We were set to finish insulating 10 days ago, but a blinding snowstorm chased the crew out early that Thursday and made roads impassible the day after. They were back the following Monday and Tuesday to finish the job.

At 7:30 a.m. that same Monday, the sheetrock was delivered—a little earlier than we’d first thought, but earlier-than-later is a good thing at this point. So we made room for it, while the last of the insulation was being added.


Then on Tuesday, as the crew from Expert Insulation was wrapping things up, the sheetrock hangers—brothers Randy and Larry—arrived and wasted no time getting started.

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Jeff was also back on site that morning to finish mounting a blocking in the mechanical room walls, and to add the last few studs to the wall under the stairway. Finally, everything was ready to be ‘buried’ in the sheetrock!


In two short days our tangle of pipes, wires and tubes—and builders’ notes—disappeared behind a white facade.


I was impressed by Randy and Larry’s simple tools, their speed, and their focused attitude. I hadn’t watched sheetrock installed before, so it was fun to see them quickly measure and put the pieces together.  And I couldn’t help but grin at Randy’s “tape measure” suspenders — a perfect match for what he was doing!

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Construction is clearly a give-and-take process, and striking a balance from one part of the job to the next can be a challenge. Later that day I checked in to find Larry frustrated with the volume of insulation in some of the upstairs walls, despite Brad’s persistent effort to fill evenly. Slight bulges in some channels made it difficult to firmly attach the sheetrock.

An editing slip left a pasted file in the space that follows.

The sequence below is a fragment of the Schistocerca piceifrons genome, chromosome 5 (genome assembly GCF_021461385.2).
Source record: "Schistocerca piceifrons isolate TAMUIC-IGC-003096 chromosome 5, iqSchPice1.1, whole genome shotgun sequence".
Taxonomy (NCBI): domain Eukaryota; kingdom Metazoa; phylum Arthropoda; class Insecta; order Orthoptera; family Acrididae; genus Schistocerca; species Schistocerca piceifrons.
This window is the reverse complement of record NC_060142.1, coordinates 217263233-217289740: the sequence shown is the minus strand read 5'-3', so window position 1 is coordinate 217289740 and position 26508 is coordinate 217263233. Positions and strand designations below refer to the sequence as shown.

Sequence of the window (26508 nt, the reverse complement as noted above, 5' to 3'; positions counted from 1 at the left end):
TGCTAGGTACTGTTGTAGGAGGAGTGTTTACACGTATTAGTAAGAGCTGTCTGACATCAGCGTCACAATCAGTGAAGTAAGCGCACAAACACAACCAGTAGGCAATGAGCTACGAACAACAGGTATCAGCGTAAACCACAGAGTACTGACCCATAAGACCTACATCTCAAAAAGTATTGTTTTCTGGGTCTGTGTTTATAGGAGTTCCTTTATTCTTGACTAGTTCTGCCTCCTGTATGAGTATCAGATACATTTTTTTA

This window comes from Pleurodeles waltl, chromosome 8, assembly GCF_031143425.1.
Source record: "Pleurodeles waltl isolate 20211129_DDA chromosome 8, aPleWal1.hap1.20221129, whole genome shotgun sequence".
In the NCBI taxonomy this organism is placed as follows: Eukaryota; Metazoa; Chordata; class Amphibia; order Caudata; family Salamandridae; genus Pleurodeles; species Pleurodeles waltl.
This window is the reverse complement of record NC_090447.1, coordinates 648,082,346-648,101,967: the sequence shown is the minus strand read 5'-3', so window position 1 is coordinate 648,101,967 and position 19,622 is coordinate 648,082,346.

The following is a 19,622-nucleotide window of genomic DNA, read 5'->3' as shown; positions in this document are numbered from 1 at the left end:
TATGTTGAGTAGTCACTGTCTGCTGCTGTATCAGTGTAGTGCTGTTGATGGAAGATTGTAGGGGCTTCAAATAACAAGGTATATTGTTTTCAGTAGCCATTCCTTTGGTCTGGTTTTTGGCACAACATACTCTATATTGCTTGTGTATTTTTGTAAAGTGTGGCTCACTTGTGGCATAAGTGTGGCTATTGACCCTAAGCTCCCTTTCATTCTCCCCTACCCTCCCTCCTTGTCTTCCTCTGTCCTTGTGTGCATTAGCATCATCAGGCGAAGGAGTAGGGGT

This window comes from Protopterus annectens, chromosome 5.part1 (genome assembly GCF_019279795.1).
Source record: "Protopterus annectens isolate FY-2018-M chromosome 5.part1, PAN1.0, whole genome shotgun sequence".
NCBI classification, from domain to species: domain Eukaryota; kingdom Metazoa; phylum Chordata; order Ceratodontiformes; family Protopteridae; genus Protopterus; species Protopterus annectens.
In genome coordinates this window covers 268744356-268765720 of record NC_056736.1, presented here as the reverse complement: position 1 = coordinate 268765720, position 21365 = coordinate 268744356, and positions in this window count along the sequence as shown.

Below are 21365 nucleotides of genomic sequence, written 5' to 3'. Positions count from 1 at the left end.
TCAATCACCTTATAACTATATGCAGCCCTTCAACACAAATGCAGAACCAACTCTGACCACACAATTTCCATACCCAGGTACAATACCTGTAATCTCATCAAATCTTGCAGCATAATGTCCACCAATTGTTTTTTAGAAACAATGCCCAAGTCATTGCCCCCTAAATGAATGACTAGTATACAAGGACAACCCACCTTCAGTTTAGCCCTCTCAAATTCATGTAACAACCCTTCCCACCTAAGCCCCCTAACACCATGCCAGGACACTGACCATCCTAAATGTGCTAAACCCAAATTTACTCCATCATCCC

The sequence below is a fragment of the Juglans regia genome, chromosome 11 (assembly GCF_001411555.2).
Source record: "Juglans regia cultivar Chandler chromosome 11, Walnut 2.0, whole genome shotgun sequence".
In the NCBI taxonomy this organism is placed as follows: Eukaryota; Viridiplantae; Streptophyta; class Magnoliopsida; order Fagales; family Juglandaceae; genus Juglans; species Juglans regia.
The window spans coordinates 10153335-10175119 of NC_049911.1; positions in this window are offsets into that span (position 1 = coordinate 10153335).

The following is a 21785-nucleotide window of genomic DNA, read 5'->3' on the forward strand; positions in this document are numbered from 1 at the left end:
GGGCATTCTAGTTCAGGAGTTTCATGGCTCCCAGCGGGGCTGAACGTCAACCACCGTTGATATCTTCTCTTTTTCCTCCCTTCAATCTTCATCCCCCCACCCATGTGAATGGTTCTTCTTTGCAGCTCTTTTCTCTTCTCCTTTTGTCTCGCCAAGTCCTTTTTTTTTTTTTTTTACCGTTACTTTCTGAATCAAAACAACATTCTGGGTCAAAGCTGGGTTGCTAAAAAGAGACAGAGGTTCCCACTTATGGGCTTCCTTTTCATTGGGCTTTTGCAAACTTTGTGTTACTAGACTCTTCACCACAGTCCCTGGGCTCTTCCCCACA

The fix, as it turns out, was fairly simple:


Slit the InsulWeb and remove a hand-full or two of insulation to relieve the pressure. That’s really all it took!

Following completion of the sheetrock hanging, we spent time this past weekend on clean-up duty. Below, I’m sweeping up some of the excess insulation in John’s future office.


Throughout the house we dug in to get ready for the next round of sheetrock work—taping, plastering and sanding the seams in preparation for painting in a week or two.


Overall, it looks fantastic…an expert job on all fronts!





Lanesboro, Minnesota
Climate Zone 6 (cold/moist)
Latitude: 43° 44' 18'' N
Longitude: 91° 54' 48'' W

House Size

Net Treated Floor Area: 1,514 SF
Gross Square Footage (House only): 2,210 SF

Building Envelope

Roof: R-99
Wall: R-61
Ground: R-53

Windows & Doors

Glazing: U-0.10 BTU / hour / sq. ft.
Solar Heat Gain Coefficient (SHGC): 0.48”
Frame: U-0.19 BTU / hour / sq. ft.

Modeled Performance

Specific Primary Energy Demand (Source Energy Demand): 12.1 kBTU / sq. ft. / year

Specific Space Heat Demand: 7.0 kBTU/sq. ft. / year

Peak Heating Load: 7,047 BTU / hour

Space Cooling Demand: 0.44 kBTU / sq. ft. / year

Peak Cooling Load: 3,625 BTU / hour

Pressure Test Goal: Whole House Air Changes Per Hour (ACH) = 0.4 ACH 50